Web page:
Among the social determinants of birth weight, stratified health behaviors may play a pivotal role in shaping SES inequalities in birth outcomes, especially in developed countries, where access to nutrition is not a major concern (Kramer et al., 2000). Research has shown that there is a strong SES gradient in a large set of unhealthy behaviors such has having a poor diet, scarce physical activity, tobacco, and alcohol consumption (Pampel et al., 2010).Footnote 1 The SES gradient in health behaviors holds also for pregnant women, as low-SES mothers are more likely to smoke during pregnancy than their higher SES counterparts (Härkönen et al., 2018). Moreover, maternal smoking is likely to be one of the strongest determinant of SES inequalities in birth outcomes across developed countries, as it is both highly prevalent in the population and strongly socially stratified (Kramer et al., 2000).

Trends in birth outcomes: previous research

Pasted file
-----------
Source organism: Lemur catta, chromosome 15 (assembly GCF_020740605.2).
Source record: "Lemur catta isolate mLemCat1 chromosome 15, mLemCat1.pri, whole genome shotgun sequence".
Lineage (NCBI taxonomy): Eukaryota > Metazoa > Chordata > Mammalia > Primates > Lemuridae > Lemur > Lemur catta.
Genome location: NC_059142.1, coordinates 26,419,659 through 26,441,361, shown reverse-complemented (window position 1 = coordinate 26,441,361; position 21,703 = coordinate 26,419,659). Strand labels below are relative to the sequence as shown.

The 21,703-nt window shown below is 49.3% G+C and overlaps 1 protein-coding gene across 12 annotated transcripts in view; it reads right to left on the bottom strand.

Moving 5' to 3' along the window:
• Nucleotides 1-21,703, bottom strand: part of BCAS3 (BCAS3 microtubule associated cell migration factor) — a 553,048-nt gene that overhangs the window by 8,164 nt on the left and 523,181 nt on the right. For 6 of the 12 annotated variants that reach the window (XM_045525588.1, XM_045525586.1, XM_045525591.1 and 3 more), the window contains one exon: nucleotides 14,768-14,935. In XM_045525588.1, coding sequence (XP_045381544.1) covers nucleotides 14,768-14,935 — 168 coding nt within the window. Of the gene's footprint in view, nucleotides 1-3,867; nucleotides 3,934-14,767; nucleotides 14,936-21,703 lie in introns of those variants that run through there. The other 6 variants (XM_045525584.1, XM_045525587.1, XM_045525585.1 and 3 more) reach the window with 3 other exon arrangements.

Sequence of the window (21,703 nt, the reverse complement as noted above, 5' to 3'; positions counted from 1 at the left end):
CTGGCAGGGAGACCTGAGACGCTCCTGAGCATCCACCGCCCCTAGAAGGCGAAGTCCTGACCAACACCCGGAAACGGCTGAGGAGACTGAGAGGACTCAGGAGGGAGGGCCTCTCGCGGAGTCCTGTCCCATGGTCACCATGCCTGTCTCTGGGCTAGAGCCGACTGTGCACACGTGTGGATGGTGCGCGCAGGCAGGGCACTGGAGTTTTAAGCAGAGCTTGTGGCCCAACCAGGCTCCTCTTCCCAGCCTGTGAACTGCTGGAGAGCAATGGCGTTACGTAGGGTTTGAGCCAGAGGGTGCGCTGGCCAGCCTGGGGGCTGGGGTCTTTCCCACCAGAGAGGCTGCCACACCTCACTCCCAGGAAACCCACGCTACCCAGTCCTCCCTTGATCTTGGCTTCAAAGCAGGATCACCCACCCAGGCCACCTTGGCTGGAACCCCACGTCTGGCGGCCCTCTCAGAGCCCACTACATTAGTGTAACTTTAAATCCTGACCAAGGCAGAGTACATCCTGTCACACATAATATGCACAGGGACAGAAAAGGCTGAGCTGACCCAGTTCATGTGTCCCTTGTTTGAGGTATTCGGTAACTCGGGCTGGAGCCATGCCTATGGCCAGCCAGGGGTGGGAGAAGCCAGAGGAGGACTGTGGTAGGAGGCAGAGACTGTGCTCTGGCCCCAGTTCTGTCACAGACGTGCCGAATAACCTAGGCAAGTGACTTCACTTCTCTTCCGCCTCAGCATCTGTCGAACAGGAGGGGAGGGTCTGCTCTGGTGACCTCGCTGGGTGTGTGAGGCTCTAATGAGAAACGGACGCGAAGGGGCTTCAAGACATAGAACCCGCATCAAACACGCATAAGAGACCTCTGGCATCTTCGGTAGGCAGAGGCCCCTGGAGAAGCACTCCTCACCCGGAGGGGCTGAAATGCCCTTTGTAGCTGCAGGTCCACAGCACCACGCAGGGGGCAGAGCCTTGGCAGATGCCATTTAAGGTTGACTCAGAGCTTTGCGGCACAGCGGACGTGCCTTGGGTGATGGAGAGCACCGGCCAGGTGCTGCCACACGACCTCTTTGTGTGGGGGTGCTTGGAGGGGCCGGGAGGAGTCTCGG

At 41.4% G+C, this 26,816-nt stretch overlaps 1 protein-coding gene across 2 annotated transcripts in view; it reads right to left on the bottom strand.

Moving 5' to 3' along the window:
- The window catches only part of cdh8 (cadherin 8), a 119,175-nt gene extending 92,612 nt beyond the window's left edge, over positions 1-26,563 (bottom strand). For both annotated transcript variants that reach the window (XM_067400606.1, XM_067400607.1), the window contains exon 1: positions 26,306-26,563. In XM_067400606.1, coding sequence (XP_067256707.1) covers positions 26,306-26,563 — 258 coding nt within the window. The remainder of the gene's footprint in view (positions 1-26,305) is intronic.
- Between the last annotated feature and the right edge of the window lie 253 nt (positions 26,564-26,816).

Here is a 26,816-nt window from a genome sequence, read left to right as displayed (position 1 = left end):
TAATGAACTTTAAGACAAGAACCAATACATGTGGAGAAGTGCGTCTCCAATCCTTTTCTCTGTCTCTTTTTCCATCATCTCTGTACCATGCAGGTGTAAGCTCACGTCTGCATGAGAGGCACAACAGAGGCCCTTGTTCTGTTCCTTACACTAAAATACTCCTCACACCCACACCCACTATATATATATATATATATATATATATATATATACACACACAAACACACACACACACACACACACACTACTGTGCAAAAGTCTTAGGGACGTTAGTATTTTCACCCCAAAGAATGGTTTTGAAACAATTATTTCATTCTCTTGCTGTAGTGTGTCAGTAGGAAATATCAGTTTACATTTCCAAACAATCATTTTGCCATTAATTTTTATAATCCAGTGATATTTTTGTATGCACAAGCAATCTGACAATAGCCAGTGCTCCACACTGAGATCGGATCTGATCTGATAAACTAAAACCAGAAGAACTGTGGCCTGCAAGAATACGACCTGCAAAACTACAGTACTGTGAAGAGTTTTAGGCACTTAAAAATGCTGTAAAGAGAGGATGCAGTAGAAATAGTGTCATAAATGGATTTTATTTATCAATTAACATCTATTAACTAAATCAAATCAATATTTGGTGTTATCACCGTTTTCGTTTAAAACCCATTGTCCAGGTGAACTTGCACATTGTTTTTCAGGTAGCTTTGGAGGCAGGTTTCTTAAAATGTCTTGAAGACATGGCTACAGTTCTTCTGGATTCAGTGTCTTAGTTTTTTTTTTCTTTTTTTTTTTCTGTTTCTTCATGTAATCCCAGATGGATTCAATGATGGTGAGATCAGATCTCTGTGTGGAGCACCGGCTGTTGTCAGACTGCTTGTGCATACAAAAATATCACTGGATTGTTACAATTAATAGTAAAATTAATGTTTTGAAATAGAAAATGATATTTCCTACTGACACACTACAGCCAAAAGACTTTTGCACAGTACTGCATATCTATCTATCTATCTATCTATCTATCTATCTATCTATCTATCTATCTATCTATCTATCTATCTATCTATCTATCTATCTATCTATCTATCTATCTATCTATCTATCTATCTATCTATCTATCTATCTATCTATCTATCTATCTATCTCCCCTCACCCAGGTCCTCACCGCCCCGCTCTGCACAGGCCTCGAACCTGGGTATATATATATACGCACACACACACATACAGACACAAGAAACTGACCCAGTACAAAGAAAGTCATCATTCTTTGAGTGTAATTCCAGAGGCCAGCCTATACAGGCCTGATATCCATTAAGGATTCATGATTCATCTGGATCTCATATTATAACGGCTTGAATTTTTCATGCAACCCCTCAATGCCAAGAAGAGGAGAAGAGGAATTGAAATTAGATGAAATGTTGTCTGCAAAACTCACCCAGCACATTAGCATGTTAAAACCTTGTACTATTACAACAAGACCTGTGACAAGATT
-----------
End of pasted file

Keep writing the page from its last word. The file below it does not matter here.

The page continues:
There is plenty of research investigating how and why demographic phenomena such as fertility and mortality vary across decades and even centuries (Christensen et al., 2009; Goldstein et al., 2009). Other phenomena such birth outcomes, on the other hand, have received surprisingly less attention, but they also evolve over time. Birth outcomes follow secular trends in epidemiological conditions, population compositional changes, maternal behaviors, and technological innovations. A recent longitudinal analysis examined birth weight distributions across the nineteenth and twentieth century and found a substantial stagnation in average birth weight in the US (Schneider, 2017). Other studies have investigated recent trends in birth weight in the UK, and they generally found that newborns were getting bigger (Bonellie & Raab, 1997; Ghosh et al., 2018; Power, 1994). Yet, investigations from other countries (i.e., France, Germany, and the US) showed a small decrease in average birth weight within the last two decades (Diouf et al., 2011; Donahue et al., 2010; Schiessl et al., 2009). These discordant findings may be due to various reasons. First, compositional changes in the population of live births may alter the population averages. The increasing amount of multiple births due the sharp increase in medical assisted reproduction (MAR) in the last decades (Pison et al., 2015), for example, may have reduced average birth weight at the population level, as twins are usually smaller than singleton newborns. Second, improvement in maternal nutrition, the introduction of supplements, and overall more attention towards maternal health during pregnancy may have boosted birth outcomes over time. Third, medical technological advancements aimed at improving perinatal health may have reduced stillbirths, which, in turn, may increase the share of low-birth-weight deliveries, slowing improvement in average birth weight. Fourth, and likely with a large importance in advanced societies, changes in health behaviors, such as smoking, which peaked and then started to reduce in the twentieth centuries, following the stages of the tobacco epidemic (Lopez et al., 1994), may have improved birth outcomes over time. Moreover, these mechanisms may work simultaneously and may be true for some population groups but not for others.